It isimportant the child feels in control and pressing for information could makethe child feel that they’re not in control. Also, it is important toacknowledge the child’s bravery. Lastly, do not confront the perpetrator. Thiscould create a potential risk for the child’s safety. Confronting an allegedperpetrator should be left to police or the correct authorities (Healey, 2015). With atopic that can be so difficult and overwhelming, it is crucial that we are ableto distinguish between facts and myths.
One myth is that child sexual abuse isa rare occurrence. This is not the case, one out of three girls and one out offive boys will be sexually abused before they are 18. Another myth is that childsexual abuse is mostly committed by strangers. The fact is that ninety percentof child victims know their sex offender. Child abusers are easy to identify isalso a common myth. This is not true, child sex offenders come from every walkof life. Lastly, a common myth is that children often make up stories aboutsexual relationships with adults.
This is not true simply due to the fact thatchildren don’t know enough about sex to be able to describe sexual behaviorsthat have not occurred. The damagethat can occur physically, emotionally, and psychologically can havedetrimental effects on a child’s well-being. That is why it is paramount thatas adults we do everything in our power to try to prevent or lessen childsexual abuse. The first is to give children the correct terminology for thesexual parts of their bodies. Secondly, help children identify the differenttypes of touching: good, bad, or confusing.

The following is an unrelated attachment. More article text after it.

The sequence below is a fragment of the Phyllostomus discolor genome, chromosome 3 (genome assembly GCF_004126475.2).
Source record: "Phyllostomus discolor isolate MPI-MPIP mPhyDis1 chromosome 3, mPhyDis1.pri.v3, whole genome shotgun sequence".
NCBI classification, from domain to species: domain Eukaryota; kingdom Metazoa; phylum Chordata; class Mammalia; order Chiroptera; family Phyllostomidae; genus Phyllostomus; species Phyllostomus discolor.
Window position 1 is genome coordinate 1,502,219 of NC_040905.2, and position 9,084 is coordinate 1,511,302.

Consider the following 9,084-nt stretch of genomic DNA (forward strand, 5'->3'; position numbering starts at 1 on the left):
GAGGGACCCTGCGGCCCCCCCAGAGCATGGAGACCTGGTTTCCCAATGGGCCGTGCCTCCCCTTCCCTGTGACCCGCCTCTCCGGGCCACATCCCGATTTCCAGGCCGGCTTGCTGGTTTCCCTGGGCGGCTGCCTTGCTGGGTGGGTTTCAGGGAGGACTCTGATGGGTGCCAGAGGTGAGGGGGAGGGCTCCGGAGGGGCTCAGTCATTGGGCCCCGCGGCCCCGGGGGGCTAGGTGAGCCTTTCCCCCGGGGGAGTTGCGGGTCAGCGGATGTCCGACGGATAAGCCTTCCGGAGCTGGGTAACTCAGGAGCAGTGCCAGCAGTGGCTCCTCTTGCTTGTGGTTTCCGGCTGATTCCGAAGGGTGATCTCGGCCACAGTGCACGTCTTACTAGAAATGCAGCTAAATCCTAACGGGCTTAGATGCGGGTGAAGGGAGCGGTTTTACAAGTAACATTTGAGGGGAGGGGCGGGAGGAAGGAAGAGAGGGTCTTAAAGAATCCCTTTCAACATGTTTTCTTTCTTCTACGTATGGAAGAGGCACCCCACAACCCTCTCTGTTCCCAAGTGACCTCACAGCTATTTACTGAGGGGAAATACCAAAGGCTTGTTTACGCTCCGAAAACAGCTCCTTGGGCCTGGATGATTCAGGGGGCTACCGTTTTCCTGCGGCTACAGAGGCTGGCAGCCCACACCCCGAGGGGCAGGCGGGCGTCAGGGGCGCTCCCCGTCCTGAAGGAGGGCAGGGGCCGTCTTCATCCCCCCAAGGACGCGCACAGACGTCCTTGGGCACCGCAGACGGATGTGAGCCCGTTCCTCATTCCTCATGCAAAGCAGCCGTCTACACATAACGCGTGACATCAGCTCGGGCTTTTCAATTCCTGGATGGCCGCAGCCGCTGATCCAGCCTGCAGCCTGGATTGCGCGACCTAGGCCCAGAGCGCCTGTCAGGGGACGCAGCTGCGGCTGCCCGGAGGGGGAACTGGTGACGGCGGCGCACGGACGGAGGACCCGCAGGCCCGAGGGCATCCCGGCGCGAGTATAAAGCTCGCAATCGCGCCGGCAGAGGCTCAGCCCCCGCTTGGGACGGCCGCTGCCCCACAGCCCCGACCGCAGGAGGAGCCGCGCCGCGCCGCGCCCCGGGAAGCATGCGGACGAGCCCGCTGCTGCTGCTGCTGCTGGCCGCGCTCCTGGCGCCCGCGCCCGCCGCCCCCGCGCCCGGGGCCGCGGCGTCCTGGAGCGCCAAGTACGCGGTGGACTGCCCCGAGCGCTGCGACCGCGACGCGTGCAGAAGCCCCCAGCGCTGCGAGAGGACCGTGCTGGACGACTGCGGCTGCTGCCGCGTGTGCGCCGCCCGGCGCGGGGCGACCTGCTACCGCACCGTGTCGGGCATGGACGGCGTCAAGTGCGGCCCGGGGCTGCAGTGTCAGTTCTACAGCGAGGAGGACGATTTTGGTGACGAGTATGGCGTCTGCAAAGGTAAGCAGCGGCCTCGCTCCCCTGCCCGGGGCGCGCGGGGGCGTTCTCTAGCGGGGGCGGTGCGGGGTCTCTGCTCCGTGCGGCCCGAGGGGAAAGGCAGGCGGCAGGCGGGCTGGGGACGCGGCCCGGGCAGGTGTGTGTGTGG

Good touches are normal, lovinginteractions. A confusing touch might be incessant tickling by an adult afterthe child has said “stop.” A bad touch is touches on sexual parts of the bodywithout the child’s permission. Teach children that their bodies are their ownand they have control over them. Teach children that abuse is not their faultand teach them how someone might try to manipulate them. Encourage opencommunication. Believe the child if they tell you something has happened tothem and investigate further. Foster appropriate attitudes in responsibleadults.
Encourage the child to keep telling if they tell an adult and the adultdoes nothing. Lastly, know your resources and know that they are available ifyou need them. Childsexual abuse is an awful and difficult thing to handle. However, as a society,we can not pretend like it doesn’t exist. Learning about child sexual abuse andways to lessen or prevent it, is a step that we should all take.
Childrenshould be allowed to be children and not have their lives disrupted withsomething like sexual abuse.